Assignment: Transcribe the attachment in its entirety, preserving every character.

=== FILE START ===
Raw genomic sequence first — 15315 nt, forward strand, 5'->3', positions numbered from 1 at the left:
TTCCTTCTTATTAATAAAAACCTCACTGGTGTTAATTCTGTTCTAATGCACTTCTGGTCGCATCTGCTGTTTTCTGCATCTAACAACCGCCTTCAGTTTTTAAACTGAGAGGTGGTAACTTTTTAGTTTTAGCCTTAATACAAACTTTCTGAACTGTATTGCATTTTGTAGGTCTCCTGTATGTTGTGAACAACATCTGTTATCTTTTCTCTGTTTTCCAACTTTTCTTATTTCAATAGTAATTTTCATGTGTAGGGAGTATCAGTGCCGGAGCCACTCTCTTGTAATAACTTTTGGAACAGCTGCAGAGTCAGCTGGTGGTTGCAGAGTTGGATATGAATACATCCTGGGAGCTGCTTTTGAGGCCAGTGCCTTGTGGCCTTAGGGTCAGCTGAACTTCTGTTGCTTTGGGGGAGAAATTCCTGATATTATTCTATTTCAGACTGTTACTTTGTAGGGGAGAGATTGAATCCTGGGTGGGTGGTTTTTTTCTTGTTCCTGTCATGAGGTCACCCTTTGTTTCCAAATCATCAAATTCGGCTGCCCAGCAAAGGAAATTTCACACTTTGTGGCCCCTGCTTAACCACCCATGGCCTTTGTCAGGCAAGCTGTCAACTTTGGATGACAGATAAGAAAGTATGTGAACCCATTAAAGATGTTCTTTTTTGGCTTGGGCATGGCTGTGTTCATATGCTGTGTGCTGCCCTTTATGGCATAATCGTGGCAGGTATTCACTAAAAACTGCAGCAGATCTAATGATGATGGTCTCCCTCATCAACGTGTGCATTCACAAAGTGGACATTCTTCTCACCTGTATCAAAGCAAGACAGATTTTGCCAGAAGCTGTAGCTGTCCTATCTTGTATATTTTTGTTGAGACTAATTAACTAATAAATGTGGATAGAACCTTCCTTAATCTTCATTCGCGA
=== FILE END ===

Raw genomic sequence first — 15315 nt, forward strand, 5'->3', positions numbered from 1 at the left:
TTCCTTCTTATTAATAAAAACCTCACTGGTGTTAATTCTGTTCTAATGCACTTCTGGTCGCATCTGCTGTTTTCTGCATCTAACAACCGCCTTCAGTTTTTAAACTGAGAGGTGGTAACTTTTTAGTTTTAGCCTTAATACAAACTTTCTGAACTGTATTGCATTTTGTAGGTCTCCTGTATGTTGTGAACAACATCTGTTATCTTTTCTCTGTTTTCCAACTTTTCTTATTTCAATAGTAATTTTCATGTGTAGGGAGTATCAGTGCCGGAGCCACTCTCTTGTAATAACTTTTGGAACAGCTGCAGAGTCAGCTGGTGGTTGCAGAGTTGGATATGAATACATCCTGGGAGCTGCTTTTGAGGCCAGTGCCTTGTGGCCTTAGGGTCAGCTGAACTTCTGTTGCTTTGGGGGAGAAATTCCTGATATTATTCTATTTCAGACTGTTACTTTGTAGGGGAGAGATTGAATCCTGGGTGGGTGGTTTTTTTCTTGTTCCTGTCATGAGGTCACCCTTTGTTTCCAAATCATCAAATTCGGCTGCCCAGCAAAGGAAATTTCACACTTTGTGGCCCCTGCTTAACCACCCATGGCCTTTGTCAGGCAAGCTGTCAACTTTGGATGACAGATAAGAAAGTATGTGAACCCATTAAAGATGTTCTTTTTTGGCTTGGGCATGGCTGTGTTCATATGCTGTGTGCTGCCCTTTATGGCATAATCGTGGCAGGTATTCACTAAAAACTGCAGCAGATCTAATGATGATGGTCTCCCTCATCAACGTGTGCATTCACAAAGTGGACATTCTTCTCACCTGTATCAAAGCAAGACAGATTTTGCCAGAAGCTGTAGCTGTCCTATCTTGTATATTTTTGTTGAGACTAATTAACTAATAAATGTGGATAGAACCTTCCTTAATCTTCATTCGCGA